With Terry Story, 29-year veteran Real Estate Agent with Coldwell Banker in Boca Raton, FL
An Update On Mortgage Rates
Steve starts Real Estate Round-Up by noting that short-term interest rates have risen a bit and asks Terry how mortgage rates are doing. She says that while mortgage rates have been low for a long time, they have dipped some and are now at 3.9%. Steve cites his own mortgage rate, four years back, at 3.75%, and notes that despite all the talk of rising interest rates, mortgage rates have essentially stayed flat. Terry adds that when she bought her first house 29 years back, she got a rate of 7% which she thought was a good deal at the time.
Steve does the math and says if someone could afford to pay 7-8%, today they’d be able to buy the equivalent of two homes with rates now at less than 4%.
Could New Tax Code Cut Home Ownership?
Changing gears, Steve wants to talk about an article in the New York Times about the explosion of rental units across the country. Terry mentions an uptick in the housing market and increasing home-ownership rates as millennials reach the age where they’re forming families and settling down. Even so, home-ownership is still below its historic norm of 65% and future growth could be slowed by rising interest rates and an overhaul of the tax code, which could take away the mortgage interest deduction on Federal taxes.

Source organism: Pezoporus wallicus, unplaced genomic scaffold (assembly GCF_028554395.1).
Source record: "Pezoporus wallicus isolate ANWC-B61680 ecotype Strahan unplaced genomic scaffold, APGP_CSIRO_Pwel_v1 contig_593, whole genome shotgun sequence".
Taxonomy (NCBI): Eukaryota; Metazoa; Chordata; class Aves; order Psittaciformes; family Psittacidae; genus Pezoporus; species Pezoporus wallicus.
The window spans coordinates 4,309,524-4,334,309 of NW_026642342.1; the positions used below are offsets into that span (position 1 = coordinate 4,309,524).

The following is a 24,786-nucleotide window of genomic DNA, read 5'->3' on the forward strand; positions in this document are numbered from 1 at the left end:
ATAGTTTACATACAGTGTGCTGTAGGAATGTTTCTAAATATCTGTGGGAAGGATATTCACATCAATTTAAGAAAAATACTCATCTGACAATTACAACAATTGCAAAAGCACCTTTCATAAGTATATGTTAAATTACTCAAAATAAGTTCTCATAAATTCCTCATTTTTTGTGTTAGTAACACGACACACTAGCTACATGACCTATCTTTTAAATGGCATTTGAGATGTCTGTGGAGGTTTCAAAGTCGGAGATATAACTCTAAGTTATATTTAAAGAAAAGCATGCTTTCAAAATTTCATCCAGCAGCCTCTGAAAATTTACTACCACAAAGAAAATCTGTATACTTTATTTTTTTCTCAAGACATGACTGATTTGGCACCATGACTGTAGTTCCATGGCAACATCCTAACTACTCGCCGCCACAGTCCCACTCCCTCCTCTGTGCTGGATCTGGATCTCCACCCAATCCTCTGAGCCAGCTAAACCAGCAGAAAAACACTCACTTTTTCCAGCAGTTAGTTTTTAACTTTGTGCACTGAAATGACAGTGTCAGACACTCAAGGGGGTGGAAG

She agrees with Steve that land is a shrinking resource prompting the build-up of multi-story rental units by developers and notes that an oversupply of rentals may trigger a dip in rents.
Outlook For Commercial Real Estate
Terry thinks the outlook for commercial real estate remains strong. She cites research from Lawrence Yun, Chief Economist at the National Association of Realtors, which shows that commercial property prices could plateau and even fall in some larger markets.
Citing the report, Terry states that buyers and sellers are now at odds over pricing. While sellers want to raise prices because the economy is doing well, buyers appear unwilling to pay higher prices because they fear rising interest rates would increase the interest they pay on borrowings and reduce net income from commercial units, thereby reducing cap rates.